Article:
The premium earnings and book value multiples that Wells Fargo (NYSE:WFC) has enjoyed for the past decade are being drained from Wells Fargo. Wells Fargo's stock has always traded at approximately a 20% premium to the banking group because of its higher than average earnings growth, higher returns on equity, and low level of non-performing assets.
However, that premium multiple relative to the group is beginning to erode in a phenomenon known as "multiple compression." Wells Fargo has underperformed the other bank stocks since the beginning of the year. Wells is down 37% vs 23% for the group since December 31st.
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Several events in the past two weeks account for investors deciding that the premium multiple was no longer worth paying for Wells Fargo. First, the company has a very low tangible common equity-to-assets ratio after the Wachovia deal. My estimate is about 2.6% - 2.7% vs the average bank of around 5.0% - 6.0%. This raises the probability that Wells will be tapping the TARP II for a second time to consummate the Wachovia deal. Even though most refer to this as a bailout (i.e. free money) tapping the TARP is anything but free because the government's preferred shares sit higher in the capital structure than the common shareholders. In addition, the TARP II money seems to be coming with many more onerous terms from Hank Paulson and company including reducing or limiting dividend growth. This makes the common stock much less attractive.
Second, Bank of America (NYSE:BAC) increased the loss ratio of the Merrill subprime CDOs to over 30%. This is higher than the "worst-case" 20% loss ratio Wachovia had assumed in some of its subprime mortgage portfolio. Most likely, loss estimates will be going up significantly for the bad loans at Wachovia. Increasing loss estimates will require additional capital. It's hard to see how the combined Wells Fargo/Wachovia can be considered a premiere institution given the rising level of losses and need for additional capital.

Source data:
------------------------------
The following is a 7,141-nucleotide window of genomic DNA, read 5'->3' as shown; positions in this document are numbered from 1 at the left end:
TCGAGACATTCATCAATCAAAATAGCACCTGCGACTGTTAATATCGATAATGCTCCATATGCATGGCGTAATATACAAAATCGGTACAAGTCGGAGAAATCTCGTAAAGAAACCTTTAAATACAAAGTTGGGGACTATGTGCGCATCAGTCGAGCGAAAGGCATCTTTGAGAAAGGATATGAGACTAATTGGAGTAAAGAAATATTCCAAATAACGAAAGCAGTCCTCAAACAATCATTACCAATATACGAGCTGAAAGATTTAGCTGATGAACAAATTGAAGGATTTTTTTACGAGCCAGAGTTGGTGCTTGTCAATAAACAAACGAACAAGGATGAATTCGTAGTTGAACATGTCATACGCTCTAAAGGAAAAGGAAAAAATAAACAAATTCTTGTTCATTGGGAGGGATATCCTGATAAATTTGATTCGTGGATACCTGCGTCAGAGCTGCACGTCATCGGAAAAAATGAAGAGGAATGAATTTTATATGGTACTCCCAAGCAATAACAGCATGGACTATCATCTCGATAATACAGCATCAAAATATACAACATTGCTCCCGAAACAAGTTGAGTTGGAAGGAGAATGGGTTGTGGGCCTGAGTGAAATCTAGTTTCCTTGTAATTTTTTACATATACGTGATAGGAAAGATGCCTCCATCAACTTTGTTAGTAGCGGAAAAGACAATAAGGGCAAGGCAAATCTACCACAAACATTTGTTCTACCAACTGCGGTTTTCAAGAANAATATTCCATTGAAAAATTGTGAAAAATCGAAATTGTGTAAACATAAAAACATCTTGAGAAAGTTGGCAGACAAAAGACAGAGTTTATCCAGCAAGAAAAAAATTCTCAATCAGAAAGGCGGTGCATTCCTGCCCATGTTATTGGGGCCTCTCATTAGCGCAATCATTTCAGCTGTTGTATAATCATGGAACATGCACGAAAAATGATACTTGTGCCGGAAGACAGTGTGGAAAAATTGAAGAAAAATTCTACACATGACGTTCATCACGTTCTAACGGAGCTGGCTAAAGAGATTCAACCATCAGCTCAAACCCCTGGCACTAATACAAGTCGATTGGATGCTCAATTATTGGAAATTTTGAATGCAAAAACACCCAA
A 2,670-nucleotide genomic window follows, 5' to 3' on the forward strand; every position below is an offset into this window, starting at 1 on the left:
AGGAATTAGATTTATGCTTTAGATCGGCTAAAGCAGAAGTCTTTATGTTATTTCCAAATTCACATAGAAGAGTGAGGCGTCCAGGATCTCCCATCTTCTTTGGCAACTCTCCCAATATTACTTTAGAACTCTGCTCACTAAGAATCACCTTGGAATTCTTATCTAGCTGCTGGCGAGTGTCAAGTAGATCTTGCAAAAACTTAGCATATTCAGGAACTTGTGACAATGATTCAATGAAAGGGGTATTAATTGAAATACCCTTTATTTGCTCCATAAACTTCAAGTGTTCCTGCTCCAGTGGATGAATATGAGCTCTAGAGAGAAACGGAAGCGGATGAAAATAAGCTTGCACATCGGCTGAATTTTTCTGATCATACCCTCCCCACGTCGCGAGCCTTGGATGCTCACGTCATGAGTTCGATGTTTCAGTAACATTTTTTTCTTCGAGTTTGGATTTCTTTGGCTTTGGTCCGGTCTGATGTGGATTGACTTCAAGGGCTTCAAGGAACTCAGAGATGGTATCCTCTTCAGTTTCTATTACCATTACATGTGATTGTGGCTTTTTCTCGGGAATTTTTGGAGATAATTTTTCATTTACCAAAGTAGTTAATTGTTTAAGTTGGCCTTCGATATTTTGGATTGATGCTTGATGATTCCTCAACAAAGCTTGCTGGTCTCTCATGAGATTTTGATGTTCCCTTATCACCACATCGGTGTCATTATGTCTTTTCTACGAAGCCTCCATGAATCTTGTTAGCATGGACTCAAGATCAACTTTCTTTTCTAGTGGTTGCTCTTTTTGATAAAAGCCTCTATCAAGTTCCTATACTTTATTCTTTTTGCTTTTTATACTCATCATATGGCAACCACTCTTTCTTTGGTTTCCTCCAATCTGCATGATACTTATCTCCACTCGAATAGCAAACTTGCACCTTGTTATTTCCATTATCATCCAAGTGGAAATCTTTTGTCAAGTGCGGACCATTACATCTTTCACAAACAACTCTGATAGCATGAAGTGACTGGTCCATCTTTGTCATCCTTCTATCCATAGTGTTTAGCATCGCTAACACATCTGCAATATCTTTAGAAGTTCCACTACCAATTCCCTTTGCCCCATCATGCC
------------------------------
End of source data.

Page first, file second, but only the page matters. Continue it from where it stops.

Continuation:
Third, the sentiment toward bank managements has soured significantly since Ken Lewis was exposed as a liar regarding the Merrill Lynch merger. Wells' CEO John Stumpf and CFO Harold Atkins have, on numerous occasions, touted Wells' strong capital ratios and outperforming mortgage portfolio.
However, after the Bank of America announcement, investor skepticism is high. Wells Fargo has been magically impervious to the California real estate collapse despite it being their home market. Many short sellers believe that Wells is simply taking their time recognizing losses in their mortgage portfolio rather than taking their medicine as the losses occur. Management is delaying taking the losses under their accrual accounting basis rather than taking mark-to-market losses like the investment banks. And who knows how many troubled loans Wells Fargo will "discover" now that it has consummated the merger with Wachovia? John Stumpf might yet turn out to be the next Ken Lewis.
The premium multiple is being drained out of Wells Fargo as investors anticipate increased government investment because of these issues. Yet some of the premium still exists. The following charts show that even relative to other high quality banking companies, Wells still trades at a high multiple. As late as December, Wells traded over 4.0x tangible book value and over 2.0x stated book value. This was a significant premium to the other national banks, which traded around 1.5x tangible book value and 0.9x stated book value. Impaired companies such as Citigroup (NYSE:C) and Bank of America currently trade around 0.3x stated book value.
If the consensus view becomes that Wells Fargo is no longer a premiere institution, then the premium multiple could disappear all together. This indicates to me that Wells could see further downside from these levels. At 0.9x book value, which is the current median multiple of the banking group, Wells Fargo stock would be trading at approximately $12 - $13.
The rapid decline in Wells Fargo shares will also have a negative effect on the broader market. Wells Fargo is one of the most widely held financial stocks by insitutional investors. Every fund looking to maintain some financial exposure has been hiding in Wells Fargo. The 37% decline in this "safe" stock will weigh on the performance of most every large cap mutual fund. Even Warren Buffett has taken a $4 billion hit on the stock in the past two weeks.
A list of the top 25 fund holders is a who's who of large cap stock managers who are now underperforming their indexes.
The decline in Wells Fargo stock is certainly weighing on its holders but could also have negative implications for the future performance of the market as a whole. If the once impervious Wells Fargo turns out to be worse than expected, the confidence in the overall securities markets will erode further. And that could lead to further multiple compression for the entire market.